Robin Hobb, Fitz and the Fool,
I started reading the Farseer trilogy in 2000. Over the years, and after the completion of the Tawny Man trilogy, Fitz and the Fool became "old friends", the kind we readers have when we often re-read books, old friends we like, sometimes dislike, but always come back to.
When this new trilogy began being published, I waited. Three years until it was completed at which moment I started on it, read it all in six days and ended in tears.
In order that there wouldn't be any spoilers (except for one thing happening in the Tawny Man trilogy), this review deals mainly in feelings and impressions: it may feel a bit frustrating at how vague it is. But better vague than spoilerish.
At first, I was so happy. After more than ten years of re-reading, here were again the characters I love but in new adventures. The first volume has its flaws: nothing much happens except for some big bursts and then goes back to placid waters. The second volume has a better pace, but it can go awry too. But I was happy to overlook that because those were "old friends". It's the kind of thing that only a confident and established writer with established characters can do, I suppose. Happily, the last volume gets over this pacing problem: at 800 pages or so, it is full to bursting with action and dashing to and fro. It is, in short, everything that was missing to me in the first two volumes as far as pacing is concerned. It's one of the advantages of binge reading: you don't have time to dwell on such issues.
So if you've put off reading the last volume because you were a bit scalded by Fool's Assassin and Fool's Quest paces, delay no longer.
Everyone knows fantasy stories have no link to the real world!
The previous two trilogies dealt in universal themes that fitted pretty much any place that has humans in them: love, loss, vengeance, fitting in, being different. This latest trilogy is no different, though it departs a bit from the previous themes by adding to the theme of loss the theme of illness, and particularly illnesses that reminded a lot of dementia and cancer.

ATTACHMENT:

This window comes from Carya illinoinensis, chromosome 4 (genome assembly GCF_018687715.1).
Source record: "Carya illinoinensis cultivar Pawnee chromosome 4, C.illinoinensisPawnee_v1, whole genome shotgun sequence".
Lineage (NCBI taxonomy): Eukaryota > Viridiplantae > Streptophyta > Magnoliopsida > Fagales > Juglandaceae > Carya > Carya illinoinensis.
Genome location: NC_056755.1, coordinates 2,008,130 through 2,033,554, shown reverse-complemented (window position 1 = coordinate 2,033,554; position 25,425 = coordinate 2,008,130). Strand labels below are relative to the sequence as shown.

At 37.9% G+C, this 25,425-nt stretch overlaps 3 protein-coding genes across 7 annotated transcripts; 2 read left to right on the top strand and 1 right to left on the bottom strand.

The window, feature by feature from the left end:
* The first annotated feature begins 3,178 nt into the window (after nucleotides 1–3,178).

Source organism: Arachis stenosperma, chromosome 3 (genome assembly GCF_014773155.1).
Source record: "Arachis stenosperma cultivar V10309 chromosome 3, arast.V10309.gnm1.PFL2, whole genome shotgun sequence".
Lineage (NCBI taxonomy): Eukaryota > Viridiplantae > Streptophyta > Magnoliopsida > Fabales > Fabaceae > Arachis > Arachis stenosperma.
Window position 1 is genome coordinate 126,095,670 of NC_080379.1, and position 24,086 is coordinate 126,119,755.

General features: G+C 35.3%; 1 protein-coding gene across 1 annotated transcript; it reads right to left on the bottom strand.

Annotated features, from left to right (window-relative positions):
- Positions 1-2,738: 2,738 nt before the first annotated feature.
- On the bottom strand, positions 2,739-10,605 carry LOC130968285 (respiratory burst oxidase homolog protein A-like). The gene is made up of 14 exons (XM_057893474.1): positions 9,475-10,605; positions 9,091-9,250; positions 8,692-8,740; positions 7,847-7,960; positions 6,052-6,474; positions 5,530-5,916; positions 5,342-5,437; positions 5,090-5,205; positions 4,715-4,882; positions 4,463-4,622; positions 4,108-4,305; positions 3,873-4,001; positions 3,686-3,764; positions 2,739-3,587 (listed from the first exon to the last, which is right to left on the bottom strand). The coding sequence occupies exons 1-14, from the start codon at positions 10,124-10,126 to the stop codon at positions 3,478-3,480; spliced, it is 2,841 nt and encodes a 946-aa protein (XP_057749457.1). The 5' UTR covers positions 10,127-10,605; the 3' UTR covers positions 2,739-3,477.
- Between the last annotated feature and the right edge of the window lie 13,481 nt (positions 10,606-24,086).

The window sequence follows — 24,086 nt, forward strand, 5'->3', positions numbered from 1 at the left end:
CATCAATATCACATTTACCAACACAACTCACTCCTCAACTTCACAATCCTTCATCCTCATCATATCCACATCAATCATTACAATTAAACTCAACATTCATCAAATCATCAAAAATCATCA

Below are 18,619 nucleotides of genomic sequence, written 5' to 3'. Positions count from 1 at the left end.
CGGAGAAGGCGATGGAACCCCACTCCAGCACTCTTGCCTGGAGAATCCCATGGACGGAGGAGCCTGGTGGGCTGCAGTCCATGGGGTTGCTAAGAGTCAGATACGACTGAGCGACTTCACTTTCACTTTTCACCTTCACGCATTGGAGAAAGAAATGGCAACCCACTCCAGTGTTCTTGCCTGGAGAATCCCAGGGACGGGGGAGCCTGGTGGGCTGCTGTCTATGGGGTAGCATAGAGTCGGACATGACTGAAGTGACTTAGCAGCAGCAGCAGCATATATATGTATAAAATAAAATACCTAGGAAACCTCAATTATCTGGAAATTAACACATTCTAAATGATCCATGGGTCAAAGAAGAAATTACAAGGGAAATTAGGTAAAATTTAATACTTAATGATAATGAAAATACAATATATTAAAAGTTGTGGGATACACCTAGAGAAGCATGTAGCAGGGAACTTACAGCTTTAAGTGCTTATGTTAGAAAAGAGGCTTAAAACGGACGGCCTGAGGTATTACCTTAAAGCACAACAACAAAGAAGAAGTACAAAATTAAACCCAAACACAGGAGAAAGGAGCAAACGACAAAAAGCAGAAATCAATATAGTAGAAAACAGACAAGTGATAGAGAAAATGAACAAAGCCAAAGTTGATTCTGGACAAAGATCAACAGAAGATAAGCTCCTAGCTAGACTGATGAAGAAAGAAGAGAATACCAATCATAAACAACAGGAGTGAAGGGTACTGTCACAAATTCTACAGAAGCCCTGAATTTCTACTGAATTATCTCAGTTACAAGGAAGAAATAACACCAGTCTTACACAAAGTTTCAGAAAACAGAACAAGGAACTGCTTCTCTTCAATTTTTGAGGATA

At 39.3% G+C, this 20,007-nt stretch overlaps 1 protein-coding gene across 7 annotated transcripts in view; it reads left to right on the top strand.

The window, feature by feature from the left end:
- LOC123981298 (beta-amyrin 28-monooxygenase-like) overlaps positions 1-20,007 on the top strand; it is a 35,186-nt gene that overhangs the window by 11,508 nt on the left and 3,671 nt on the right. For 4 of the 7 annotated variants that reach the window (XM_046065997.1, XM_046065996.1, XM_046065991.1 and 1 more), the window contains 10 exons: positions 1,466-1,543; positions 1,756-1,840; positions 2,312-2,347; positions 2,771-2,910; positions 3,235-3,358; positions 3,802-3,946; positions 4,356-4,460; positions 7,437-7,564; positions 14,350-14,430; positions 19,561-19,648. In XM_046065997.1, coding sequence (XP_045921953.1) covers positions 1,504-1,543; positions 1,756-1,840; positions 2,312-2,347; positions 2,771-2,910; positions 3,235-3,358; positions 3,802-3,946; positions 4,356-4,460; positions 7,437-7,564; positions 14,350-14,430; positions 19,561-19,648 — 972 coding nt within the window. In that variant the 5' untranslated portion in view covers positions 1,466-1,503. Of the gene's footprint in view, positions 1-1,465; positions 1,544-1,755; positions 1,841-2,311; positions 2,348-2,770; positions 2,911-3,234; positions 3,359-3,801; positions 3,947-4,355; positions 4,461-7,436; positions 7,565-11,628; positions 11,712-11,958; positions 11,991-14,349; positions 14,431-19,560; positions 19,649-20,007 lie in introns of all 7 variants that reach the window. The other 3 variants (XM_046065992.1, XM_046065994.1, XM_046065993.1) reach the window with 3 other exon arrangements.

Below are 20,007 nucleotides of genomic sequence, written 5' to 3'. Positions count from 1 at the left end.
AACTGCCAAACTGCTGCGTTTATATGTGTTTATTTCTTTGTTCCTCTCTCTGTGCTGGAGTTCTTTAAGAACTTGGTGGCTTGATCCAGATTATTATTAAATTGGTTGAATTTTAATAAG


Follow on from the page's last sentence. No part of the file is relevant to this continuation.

Another thing I enjoyed was that the queer aspects were much more underlined than in the previous trilogies which often felt like a traditional heteronormative fantasy with a twist of queerness. This world may not have the words for queer or ace but you'd have to be blind to miss them here.
The Buck people's dark skin is also often emphasized, much more than previously, particularly because some characters' skin is put in contrast with other characters coming from other places. It left me wondering if the covers are whitewashed or if I'm reading too much in this "dark skin". I suppose that will be the perfect excuse to read again the three trilogies from cover to cover!
Annoying and frustrating sometimes too
Apart from the pace issues in Fool's Assassin and Fool's Quest, there were other things that annoyed or frustrated me in this new trilogy.
A new character appears and becomes an internal narrator too: there's not only Fitz's voice but this new character's too. I accepted it, but this new character does have a lot of Fitz's faults: sometimes moping, a bit too self centred, and oh so angsty as the trilogy progresses. It grated a bit, particularly at the end of the trilogy where, I thought, it took a bit away from the emotion. I also have to admit being (as often) annoyed by Fitz about this new character as I wanted to shout to him: "How come you don't realise what that character is? Are you blind or stupid? You've known someone like that for ages!"